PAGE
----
A Look At the Importance Of the Land And Water Conservation Fund In New Mexico (And Why Congress Should Renew It)

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Residents across New Mexico will usually agree that they’ve benefited greatly from the Land Water Conservation Fund (LWCF). Come this September, the LWCF is set to expire. That’s why concerned citizens and local government officials are calling for congressional action.

The LWCF was established by Congress in 1964 with the goals of funding the creation and maintenance of outdoor recreation projects and open spaces for states, counties and local municipalities. The fund also helps with the acquisition and protection of federal lands and the preservation of historical sites. Those goals seem even more important now than when the LWCF was first signed into action.

The LWCF has generated $312 million dollars over the years to fund more than 1,200 projects.
The best part is that none of that funding came from tax payer dollars. It’s all acquired through royalties paid by oil and gas companies when they drill offshore.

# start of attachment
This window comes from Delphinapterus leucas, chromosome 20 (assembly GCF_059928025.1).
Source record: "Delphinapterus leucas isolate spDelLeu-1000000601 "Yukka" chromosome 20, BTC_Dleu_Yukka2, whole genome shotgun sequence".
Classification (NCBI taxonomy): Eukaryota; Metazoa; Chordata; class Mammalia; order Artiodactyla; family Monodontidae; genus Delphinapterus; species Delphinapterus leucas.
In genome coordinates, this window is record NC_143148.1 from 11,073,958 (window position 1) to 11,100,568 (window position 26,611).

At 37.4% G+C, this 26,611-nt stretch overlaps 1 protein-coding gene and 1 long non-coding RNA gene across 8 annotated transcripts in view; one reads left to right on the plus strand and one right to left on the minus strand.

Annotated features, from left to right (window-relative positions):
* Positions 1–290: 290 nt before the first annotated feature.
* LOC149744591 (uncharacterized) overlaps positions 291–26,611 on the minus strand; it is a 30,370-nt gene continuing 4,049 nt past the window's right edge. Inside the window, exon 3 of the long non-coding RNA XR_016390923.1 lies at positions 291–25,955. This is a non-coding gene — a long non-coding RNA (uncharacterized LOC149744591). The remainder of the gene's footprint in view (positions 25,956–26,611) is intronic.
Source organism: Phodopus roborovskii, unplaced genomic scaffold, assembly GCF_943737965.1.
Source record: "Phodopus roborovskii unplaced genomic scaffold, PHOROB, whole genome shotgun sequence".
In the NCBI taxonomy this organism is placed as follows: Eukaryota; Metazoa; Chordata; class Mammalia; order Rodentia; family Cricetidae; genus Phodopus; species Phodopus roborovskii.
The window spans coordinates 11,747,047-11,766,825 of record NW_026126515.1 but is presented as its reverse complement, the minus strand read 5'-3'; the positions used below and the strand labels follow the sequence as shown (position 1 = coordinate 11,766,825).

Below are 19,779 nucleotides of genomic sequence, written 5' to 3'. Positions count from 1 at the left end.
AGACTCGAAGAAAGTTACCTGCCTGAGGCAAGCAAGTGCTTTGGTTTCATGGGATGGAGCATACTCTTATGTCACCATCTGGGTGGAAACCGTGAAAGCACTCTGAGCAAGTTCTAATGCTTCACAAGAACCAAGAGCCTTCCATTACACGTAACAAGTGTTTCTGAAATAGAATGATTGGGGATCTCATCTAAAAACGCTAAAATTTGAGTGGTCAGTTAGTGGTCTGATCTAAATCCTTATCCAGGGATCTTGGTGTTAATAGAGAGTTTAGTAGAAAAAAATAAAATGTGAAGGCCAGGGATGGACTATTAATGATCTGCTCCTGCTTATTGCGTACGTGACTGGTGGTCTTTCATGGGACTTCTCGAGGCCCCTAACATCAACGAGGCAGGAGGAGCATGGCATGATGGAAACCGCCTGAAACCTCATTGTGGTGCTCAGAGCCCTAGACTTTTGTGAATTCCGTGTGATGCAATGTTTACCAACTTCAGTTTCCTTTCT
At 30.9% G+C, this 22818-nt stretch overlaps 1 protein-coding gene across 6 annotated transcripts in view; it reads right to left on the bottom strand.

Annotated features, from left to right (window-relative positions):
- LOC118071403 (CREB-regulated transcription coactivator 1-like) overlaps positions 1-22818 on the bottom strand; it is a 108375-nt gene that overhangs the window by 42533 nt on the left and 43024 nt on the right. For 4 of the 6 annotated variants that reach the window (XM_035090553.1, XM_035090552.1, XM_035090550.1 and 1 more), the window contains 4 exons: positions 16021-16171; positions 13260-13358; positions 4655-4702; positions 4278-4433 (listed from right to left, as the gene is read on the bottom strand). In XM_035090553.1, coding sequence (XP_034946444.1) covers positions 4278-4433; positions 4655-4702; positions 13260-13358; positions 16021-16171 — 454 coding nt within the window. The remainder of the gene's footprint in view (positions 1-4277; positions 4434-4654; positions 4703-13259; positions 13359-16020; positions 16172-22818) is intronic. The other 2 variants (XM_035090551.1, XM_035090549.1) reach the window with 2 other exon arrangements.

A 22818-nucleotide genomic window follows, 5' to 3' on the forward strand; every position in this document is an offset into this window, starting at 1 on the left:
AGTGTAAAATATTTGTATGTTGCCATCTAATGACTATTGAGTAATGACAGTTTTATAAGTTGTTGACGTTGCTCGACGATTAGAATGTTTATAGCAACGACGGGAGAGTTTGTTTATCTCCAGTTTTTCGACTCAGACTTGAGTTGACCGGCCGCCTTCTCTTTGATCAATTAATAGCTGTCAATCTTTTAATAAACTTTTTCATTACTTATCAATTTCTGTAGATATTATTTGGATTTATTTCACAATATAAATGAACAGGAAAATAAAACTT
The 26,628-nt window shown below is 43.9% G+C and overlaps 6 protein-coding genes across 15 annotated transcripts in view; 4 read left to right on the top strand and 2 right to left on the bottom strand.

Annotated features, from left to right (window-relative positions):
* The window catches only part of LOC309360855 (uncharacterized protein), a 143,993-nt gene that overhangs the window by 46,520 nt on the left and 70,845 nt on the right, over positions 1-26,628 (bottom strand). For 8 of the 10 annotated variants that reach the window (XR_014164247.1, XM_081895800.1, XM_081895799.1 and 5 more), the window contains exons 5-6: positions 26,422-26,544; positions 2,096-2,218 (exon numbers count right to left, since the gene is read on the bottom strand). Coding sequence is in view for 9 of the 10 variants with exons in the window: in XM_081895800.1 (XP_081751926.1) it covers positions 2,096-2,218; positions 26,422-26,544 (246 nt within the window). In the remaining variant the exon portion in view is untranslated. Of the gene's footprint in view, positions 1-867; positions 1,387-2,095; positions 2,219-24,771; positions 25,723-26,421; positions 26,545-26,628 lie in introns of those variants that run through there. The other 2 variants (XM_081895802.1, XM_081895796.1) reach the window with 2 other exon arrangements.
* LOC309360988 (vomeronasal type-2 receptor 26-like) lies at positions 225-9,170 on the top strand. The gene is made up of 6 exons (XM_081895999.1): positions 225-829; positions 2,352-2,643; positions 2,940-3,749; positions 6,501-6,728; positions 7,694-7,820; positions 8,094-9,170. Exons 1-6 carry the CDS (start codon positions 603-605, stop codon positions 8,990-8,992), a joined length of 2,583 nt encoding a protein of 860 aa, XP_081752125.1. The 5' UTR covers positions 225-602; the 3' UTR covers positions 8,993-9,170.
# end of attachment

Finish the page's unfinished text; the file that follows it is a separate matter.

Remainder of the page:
While the LWCF reaches every state in the country, New Mexico is especially defendant upon the fund. Approximately 65% of all residents in New Mexico engage in some type of outdoor recreational activity, which translates to about 99,000 jobs in the outdoor industry and almost $10 billion per year in consumer spending. If the Land and Water Conservation Fund is not renewed in September by congress that revenue and the livelihoods of those employed in the field could be in jeopardy. Many organizations like the League of United Latin American Citizens and countless local business owners have already issued public statements in support of the Land and Water Conservation Fund.

New Mexico is seeing record visitation to its National monuments, and outdoor areas like Tingley Beach, the Organ Mountains and the Rio Charma Watershed provide experiences for residents and visitors year-round. If the Land and Water Conservation Fund is not reauthorized by Congress, New Mexico could lose its best device in protecting those areas, experiences and income. Farmers, ranchers, local businesses and everyone involved in the outdoor recreational industry are depending on the LWCF and it’s imperative that Congress renew the fund.

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